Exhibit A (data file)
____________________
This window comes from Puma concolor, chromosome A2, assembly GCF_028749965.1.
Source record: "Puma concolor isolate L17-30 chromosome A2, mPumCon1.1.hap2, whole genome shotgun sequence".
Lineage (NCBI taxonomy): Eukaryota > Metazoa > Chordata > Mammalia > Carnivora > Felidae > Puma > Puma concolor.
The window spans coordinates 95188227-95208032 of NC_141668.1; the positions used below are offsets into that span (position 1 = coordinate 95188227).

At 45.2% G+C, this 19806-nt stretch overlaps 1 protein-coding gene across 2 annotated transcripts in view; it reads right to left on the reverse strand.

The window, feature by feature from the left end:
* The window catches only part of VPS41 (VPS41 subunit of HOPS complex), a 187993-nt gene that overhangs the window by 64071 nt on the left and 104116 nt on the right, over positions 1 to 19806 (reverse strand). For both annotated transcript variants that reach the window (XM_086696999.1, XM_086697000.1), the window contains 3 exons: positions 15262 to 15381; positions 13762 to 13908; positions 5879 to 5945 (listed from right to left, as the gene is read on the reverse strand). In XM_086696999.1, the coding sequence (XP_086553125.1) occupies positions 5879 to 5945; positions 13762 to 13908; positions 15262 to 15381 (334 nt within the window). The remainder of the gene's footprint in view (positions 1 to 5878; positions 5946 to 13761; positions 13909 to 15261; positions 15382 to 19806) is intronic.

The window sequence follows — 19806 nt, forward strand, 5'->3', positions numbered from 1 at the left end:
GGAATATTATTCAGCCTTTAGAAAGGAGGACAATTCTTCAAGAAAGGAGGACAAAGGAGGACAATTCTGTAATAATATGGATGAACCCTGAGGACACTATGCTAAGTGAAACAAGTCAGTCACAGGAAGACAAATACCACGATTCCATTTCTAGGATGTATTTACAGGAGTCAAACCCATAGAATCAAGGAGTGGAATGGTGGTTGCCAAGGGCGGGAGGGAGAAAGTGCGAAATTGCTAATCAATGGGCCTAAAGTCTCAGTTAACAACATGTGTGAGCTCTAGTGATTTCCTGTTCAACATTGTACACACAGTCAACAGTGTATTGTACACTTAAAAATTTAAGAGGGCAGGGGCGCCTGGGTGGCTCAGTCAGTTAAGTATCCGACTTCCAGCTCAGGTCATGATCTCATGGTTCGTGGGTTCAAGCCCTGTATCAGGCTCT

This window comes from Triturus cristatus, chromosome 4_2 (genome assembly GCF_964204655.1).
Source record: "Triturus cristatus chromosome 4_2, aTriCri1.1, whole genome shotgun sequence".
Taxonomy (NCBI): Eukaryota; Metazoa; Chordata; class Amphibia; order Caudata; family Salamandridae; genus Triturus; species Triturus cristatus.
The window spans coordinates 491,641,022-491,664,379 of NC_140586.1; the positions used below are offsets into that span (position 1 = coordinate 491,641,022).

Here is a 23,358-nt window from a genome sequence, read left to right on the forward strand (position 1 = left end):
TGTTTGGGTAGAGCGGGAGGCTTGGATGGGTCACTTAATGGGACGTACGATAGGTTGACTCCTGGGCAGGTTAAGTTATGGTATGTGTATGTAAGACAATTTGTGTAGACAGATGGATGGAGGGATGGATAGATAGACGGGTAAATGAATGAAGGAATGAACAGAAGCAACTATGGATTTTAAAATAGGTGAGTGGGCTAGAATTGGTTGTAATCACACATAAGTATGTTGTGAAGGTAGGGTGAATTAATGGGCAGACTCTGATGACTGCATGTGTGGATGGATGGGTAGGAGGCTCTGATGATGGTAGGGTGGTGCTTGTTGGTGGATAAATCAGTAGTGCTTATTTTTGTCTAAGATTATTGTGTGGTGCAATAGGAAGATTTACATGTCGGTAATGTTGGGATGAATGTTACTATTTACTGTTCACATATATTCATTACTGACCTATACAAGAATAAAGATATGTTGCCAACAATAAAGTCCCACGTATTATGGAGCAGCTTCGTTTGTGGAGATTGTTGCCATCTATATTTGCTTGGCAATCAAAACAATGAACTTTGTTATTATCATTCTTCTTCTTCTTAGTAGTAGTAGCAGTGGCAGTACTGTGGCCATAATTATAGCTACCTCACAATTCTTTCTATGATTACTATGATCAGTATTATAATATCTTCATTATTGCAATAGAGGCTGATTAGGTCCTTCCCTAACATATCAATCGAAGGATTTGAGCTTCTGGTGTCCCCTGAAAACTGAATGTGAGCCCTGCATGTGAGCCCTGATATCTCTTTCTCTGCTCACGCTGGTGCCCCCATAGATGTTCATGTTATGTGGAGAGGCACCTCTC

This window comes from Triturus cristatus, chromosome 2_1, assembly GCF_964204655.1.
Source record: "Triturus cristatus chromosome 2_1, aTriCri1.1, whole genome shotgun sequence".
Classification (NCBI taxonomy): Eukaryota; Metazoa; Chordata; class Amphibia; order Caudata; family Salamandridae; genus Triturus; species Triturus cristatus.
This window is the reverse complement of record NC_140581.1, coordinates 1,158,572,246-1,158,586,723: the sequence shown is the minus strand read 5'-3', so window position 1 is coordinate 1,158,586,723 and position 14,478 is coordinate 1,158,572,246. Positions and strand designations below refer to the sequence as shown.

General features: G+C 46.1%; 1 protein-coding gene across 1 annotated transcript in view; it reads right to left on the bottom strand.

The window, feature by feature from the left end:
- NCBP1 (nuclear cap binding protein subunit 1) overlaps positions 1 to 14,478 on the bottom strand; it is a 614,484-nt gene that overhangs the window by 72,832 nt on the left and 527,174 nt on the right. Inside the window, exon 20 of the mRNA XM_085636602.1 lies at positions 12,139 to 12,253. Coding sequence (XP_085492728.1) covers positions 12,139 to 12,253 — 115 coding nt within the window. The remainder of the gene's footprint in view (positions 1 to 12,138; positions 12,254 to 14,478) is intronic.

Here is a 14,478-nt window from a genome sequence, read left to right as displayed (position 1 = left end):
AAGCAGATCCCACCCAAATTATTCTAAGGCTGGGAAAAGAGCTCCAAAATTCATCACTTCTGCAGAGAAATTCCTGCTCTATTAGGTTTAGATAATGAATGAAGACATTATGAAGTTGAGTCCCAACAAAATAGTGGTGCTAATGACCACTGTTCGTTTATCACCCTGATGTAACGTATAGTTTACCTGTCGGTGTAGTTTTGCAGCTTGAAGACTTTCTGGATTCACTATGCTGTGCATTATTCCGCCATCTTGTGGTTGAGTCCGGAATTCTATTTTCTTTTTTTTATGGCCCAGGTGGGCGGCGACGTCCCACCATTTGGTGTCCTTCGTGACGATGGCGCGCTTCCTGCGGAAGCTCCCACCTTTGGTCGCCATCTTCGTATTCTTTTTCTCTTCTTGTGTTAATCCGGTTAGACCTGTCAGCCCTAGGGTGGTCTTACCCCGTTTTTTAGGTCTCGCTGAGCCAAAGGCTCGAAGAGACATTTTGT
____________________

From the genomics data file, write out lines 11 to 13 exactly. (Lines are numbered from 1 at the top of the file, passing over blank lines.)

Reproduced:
Source record: "Triturus cristatus chromosome 4_2, aTriCri1.1, whole genome shotgun sequence".
Taxonomy (NCBI): Eukaryota; Metazoa; Chordata; class Amphibia; order Caudata; family Salamandridae; genus Triturus; species Triturus cristatus.
The window spans coordinates 491,641,022-491,664,379 of NC_140586.1; the positions used below are offsets into that span (position 1 = coordinate 491,641,022).